Clever Dogs Media

Be Careful When Borrowing Content

Clever Dogs Media Indiana

Clever Dogs Media

Not so long ago, one of our clients sought a photograph for his blog. He searched Google, found one he liked and downloaded it. He had it posted to his website and Facebook page. 

Within a week, he received a $750 invoice (and legally threatening letter) from the publisher of the original image.

An attorney for our client reviewed the letter and said: "Pay it. It's their image and you did not seek permission to use it for your company's gain."

"Borrowing" content from another website happens frequently in the digital sphere. Technology allows us to easily capture text and images and repurpose them for our personal or business websites. With more than 2 billion websites out there (more than 400 million are active), it seems unlikely you would get caught "borrowing" content from one. But it can happen, and you should limit your liability.

First, a little background: Copyright protection for published and unpublished content was established in the U.S. Constitution and is granted by law. Some people mistakenly believe only printed material is copyright protected. Not true. U.S. and international law and court cases now protect digital formats. Content does not have to be registered to be protected, but it certainly helps if the author or photographer wants to bring action against someone who republishes their work without permission.

Producing fresh content for your business website and social media is an important part of your digital marketing strategy. Updated content nurtures the relationship with your customers and also helps with your Search Engine Optimization

So how do you produce content that is legal - and ethical - and avoids the $750 invoices and nasty letters?

Write It, Take It Yourself

Write your own blogs and take your own photographs - and be able to show your work. Write your blogs on a Microsoft Word file, which shows time and date of origin. Quote yourself as an expert. Keep your photographs in a Cloud storage file (such as Dropbox) for easy access and proof. If you don't have time to produce original content, hire a professional (firm or individual) who knows the legal parameters of original content. For additional protection, make certain there is written agreement with the blog source indicating that the content is original.

Cite Sources, Link to Them

If you use statistics or third-party information, your blog or social media post should mention the source and embed the link to that webpage. Some websites (news, membership organizations) keep their content behind a paywall - and allow you to use their content for a fee. Sometimes, websites require permission for link usage. Government websites contain public information, so permission to use their content is not needed. Advocacy or trade association sites generally don't require permission either. Check their terms and conditions for sharing their site content.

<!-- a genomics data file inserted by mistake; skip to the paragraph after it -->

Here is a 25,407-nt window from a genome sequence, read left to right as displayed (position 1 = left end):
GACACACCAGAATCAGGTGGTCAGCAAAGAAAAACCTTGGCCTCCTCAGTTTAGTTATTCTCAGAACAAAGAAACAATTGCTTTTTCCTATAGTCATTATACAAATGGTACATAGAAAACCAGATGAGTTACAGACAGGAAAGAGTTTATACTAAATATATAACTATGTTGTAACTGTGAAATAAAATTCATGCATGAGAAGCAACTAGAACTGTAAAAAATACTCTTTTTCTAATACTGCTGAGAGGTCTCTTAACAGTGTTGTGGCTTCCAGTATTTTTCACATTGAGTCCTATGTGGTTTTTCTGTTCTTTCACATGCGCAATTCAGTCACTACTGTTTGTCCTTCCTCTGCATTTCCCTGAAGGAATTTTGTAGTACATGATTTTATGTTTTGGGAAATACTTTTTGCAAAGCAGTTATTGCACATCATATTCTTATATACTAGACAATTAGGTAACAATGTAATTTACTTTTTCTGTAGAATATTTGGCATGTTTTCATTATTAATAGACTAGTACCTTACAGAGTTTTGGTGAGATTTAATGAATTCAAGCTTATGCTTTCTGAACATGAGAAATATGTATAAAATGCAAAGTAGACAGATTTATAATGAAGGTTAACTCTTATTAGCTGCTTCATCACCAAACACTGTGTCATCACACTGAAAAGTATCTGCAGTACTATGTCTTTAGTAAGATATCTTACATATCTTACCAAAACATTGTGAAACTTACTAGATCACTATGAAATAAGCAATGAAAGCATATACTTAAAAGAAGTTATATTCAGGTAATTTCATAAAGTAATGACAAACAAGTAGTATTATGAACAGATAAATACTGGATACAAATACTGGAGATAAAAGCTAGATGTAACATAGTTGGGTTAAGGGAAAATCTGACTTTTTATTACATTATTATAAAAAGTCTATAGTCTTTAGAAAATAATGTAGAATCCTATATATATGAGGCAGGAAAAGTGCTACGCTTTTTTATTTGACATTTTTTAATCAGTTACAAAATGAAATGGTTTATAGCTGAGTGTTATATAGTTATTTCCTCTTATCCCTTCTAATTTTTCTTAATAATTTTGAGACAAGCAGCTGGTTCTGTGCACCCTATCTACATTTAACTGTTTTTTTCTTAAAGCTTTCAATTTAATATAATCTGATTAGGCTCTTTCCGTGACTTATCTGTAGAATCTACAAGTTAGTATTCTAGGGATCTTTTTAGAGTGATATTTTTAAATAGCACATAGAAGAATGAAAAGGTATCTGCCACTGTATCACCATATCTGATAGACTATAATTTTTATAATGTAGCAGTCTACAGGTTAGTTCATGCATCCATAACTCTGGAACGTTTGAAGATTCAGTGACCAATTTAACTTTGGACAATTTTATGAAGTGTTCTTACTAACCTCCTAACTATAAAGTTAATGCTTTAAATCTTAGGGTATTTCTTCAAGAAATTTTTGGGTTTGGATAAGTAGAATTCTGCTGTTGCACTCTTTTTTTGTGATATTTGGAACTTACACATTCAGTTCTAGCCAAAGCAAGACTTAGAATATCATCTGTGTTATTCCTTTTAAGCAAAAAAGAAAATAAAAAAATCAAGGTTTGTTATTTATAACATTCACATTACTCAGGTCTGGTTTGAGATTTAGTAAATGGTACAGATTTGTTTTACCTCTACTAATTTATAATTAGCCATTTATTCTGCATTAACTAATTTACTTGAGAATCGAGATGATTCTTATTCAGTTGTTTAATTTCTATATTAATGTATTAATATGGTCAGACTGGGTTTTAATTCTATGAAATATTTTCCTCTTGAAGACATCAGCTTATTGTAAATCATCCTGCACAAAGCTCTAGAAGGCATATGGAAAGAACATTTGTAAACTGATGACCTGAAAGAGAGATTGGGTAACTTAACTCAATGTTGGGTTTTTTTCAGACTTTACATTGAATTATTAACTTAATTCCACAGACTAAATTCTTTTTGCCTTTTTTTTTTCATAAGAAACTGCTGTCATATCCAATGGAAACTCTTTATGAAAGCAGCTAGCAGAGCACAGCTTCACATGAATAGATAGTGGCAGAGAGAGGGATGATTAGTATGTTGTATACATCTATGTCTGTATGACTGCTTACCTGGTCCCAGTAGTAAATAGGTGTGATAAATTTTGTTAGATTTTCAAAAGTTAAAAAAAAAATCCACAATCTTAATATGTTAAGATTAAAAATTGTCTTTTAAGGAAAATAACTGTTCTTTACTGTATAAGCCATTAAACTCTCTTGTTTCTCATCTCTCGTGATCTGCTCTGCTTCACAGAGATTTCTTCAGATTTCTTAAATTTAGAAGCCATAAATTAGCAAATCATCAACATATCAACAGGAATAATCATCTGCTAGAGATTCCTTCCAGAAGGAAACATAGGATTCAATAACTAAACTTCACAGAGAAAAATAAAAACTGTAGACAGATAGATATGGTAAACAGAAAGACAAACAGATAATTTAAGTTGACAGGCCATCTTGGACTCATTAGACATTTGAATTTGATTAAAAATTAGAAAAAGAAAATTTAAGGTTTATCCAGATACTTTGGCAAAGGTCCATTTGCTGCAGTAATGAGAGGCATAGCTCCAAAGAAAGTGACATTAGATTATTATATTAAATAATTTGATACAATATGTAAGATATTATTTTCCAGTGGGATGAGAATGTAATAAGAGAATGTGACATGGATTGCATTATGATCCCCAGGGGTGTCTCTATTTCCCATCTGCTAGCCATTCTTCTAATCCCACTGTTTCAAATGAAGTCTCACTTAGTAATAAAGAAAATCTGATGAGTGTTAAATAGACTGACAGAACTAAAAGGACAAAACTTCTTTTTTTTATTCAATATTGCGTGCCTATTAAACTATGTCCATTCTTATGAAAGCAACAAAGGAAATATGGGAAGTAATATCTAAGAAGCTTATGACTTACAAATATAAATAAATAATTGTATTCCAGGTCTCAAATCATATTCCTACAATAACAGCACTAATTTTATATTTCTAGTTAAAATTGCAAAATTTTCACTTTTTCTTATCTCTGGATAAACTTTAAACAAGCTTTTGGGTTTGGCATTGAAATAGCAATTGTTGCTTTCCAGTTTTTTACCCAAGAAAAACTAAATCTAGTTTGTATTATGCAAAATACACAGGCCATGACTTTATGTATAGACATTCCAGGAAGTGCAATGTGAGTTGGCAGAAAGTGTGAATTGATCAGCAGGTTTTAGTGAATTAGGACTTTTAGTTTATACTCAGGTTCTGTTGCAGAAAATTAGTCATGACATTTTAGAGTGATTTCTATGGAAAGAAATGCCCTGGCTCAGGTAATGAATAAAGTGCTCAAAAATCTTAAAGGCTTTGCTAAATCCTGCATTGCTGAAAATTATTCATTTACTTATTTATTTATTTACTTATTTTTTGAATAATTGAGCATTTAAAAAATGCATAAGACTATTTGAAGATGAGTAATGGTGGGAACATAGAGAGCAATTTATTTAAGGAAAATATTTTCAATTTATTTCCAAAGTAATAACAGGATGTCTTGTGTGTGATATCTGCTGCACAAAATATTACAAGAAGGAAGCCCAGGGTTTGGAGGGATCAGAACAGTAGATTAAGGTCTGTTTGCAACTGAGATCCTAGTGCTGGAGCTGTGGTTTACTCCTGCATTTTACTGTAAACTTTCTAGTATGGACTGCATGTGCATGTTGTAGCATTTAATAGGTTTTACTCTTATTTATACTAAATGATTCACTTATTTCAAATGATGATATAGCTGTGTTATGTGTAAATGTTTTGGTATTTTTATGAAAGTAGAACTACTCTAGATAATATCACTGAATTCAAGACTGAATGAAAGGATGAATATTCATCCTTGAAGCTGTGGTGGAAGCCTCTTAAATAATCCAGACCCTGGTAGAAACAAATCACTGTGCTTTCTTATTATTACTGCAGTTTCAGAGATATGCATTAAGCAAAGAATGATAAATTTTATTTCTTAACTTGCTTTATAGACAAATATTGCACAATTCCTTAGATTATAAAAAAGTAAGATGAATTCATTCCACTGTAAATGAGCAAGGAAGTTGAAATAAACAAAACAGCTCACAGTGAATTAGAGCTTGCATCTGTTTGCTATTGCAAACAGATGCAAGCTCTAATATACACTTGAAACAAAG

Purchase Images

Shutterstock, Adobe Stock, iStock and others provide stock images for a reasonable fee. Once purchased, you have the license to use. Make certain you read the terms of use. Avoid sites that offer "free" image licensing. They may have a clause that allows you to use their images for personal websites, but not your business site.

Follow Terms for Videos

If you want to share or embed a video file from another user's site, you need written permission. If the video appears on YouTube and is public, you can use it. YouTube's terms of service require posters to allow sharing and embedding. If you screen capture a video snippet from a favorite movie or music video and try to share it or embed it, you likely will get flagged. Facebook, Twitter and other social media services have software that recognizes copyrighted content and can suspend or shut down your account. 

Engage in Fair Use

You can copy content for commentary or to create a parody. Such content is protected under Fair Use laws, which is unique to our country. That's why memes featuring brief television or movie clips are allowed. If you download the meme from a reputable meme generation site, you are generally in the clear. Again, read their terms of service.

Answer This Question: Who Benefits?

If you are uncertain whether or not you can use content from another source, ask yourself this question: Who most likely benefits from the words or images that you post: You or the Content Creator? If you are leveraging another site's content to increase sales of your products or services - and the creator gets little or no benefit - you are wading in copyright infringement waters.

Bonus Advice

Use Creative Commons Content Creative Commons is a nonprofit organization that enables the sharing and use of creative content and knowledge through free legal tools. It was popularized by artists who thought their work should be shared.

When Asked, Take It Down - If you unknowingly used copyrighted content and receive an email from the creator, please honor the creator and remove it from your site. If you want to use it, pay for it. No one wants the expense of getting the lawyers involved.

Protect Your Content - There are ways to keep others from copying and using your blogs and images. Some content software allows you to disable the "right-click and copy" features. Copyscape provides a free plagiarism checker for finding copies of your web pages online. If a bad actor cops your work, you also can report an infringement to Google

Clever Dogs Media provides website and social media content services.

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